How to Write a Timely Novel in a World That Won’t Stop Changing
David James Poissant on Capturing a Moment as It Passes
From 2011 to 2019, I operated under the delusion that it’s possible to write a timely novel: a book so relevant, so of-the-moment, so history-in-the-making that it might be released into an atmosphere that gelled perfectly with all of my pet political and social concerns. If the novel resonated in the moment, then surely it would resonate with readers. Or so my logic went. And some novels do resonate just that way. It is possible to write a timely novel, but it’s near-impossible to plan for one. I wrote my novel Lake Life in four years, but the next five years required near-constant revision as history readjusted the political climate in which the book would be released.
Some novels arrive ahead of their time. For example, Emily St. John Mandel’s Station Eleven, easily my favorite novel of 2014, imagined a not-too-distant future in which the world is ravaged by a pandemic. Fortunately, the virus that found its way into our world in 2019 isn’t as deadly as Mandel’s, but that book is enjoying a well-deserved renaissance in light of the circumstances, a kind of earned timeliness as reward for foreseeing the future, however bleak.
Other books capture a moment, but the book goes unrecognized until the moment has passed. I’m thinking of F. Scott Fitzgerald’s The Great Gatsby, a novel that sold only 21,000 copies the year it was published, a modest success by today’s standards but a disappointment for a time period when Fitzgerald’s short stories were among the most popular in the country. At the time of Fitzgerald’s death in 1940, only 25,000 copies of the novel, in total, had sold. It would be a while before the book was embraced by future generations and remembered as the quintessential portrait of the Jazz Age, a term Fitzgerald coined.
Other books catch the zeitgeist just right, to the surprise of their authors, and become too timely to publish. For instance, who can blame Mary Robison and Counterpoint Press for pulling the book One D.O.A., One on the Way and delaying publication by nearly four years when the release of the novel, set in New Orleans, would have coincided with the actual ravaging of New Orleans by Hurricane Katrina? Such chance occurrences are rare, and publication might have appeared craven, a writer capitalizing on tragedy. The similarities were coincidence, but the optics were awful. In the end, Robison was able to retool the novel, set the story 30 months after the hurricane, and respectfully pay tribute, in fiction, to the very real tragedy.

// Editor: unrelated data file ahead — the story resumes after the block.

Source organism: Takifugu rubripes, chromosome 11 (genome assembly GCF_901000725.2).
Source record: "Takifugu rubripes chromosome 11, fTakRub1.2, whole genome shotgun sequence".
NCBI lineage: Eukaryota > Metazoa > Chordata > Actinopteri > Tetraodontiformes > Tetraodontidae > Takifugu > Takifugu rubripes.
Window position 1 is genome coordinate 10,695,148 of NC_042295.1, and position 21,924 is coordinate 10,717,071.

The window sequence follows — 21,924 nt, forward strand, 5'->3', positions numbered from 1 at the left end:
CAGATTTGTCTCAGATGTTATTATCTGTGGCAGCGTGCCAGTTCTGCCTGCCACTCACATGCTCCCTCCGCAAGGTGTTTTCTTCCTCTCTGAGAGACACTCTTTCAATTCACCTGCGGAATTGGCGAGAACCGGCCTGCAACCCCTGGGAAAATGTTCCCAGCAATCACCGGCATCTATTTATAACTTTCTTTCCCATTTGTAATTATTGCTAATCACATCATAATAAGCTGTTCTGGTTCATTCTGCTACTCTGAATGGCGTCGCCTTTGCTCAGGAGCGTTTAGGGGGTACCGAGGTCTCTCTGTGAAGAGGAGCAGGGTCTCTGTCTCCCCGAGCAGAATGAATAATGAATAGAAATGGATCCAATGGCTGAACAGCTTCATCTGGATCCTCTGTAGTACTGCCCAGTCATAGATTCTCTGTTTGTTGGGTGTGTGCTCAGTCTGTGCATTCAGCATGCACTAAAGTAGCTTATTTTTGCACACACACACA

In short, the zeitgeist is rarely on your side. You write toward it, only to see it evaporate by publication day. And while some authors may catch the moment just right, and honestly, without mercenary intentions, such serendipities of art and chance are accidents, almost always. Those who aim, however earnest or well-intentioned, are doomed to miss the target by a mile.
My own zeitgeist-chase and ill-fired arrow came midway through my attempt to finish Lake Life in a timely manner. With six viewpoint characters, the novel dedicates a third of its story to Jake and Thad, boyfriends who live in New York, where same-sex marriage has been legal since 2011. One wants to marry. The other will not marry until marriage is available to every American. Happily, marriage for all was legalized in 2015. Unhappily, for the novel, I was left with a major storyline that felt antiquated overnight. Don’t get me wrong, I would have traded any number of plot points and character traits to see that basic human right extended across the country, but I was left with a difficult choice on my hands. I could keep the storyline, and set the novel firmly any time between 2011 and 2015, or I could revise the novel so that it felt more up-to-date. I went with option #2.
I don’t regret the choice. In the end, the novel grew more nuanced. Rather than arguing for gay marriage, an argument that was—again, happily—no longer necessary, I was able to meditate on the ways relationships look and function differently for different people. In the novel’s final incarnation, Thad and Jake navigate the complexities of an open relationship and all of the challenges that come along with that. Rather than championing marriage as the best option for all, I was able to evolve beyond some heteronormative thinking and explore the directions some relationships take.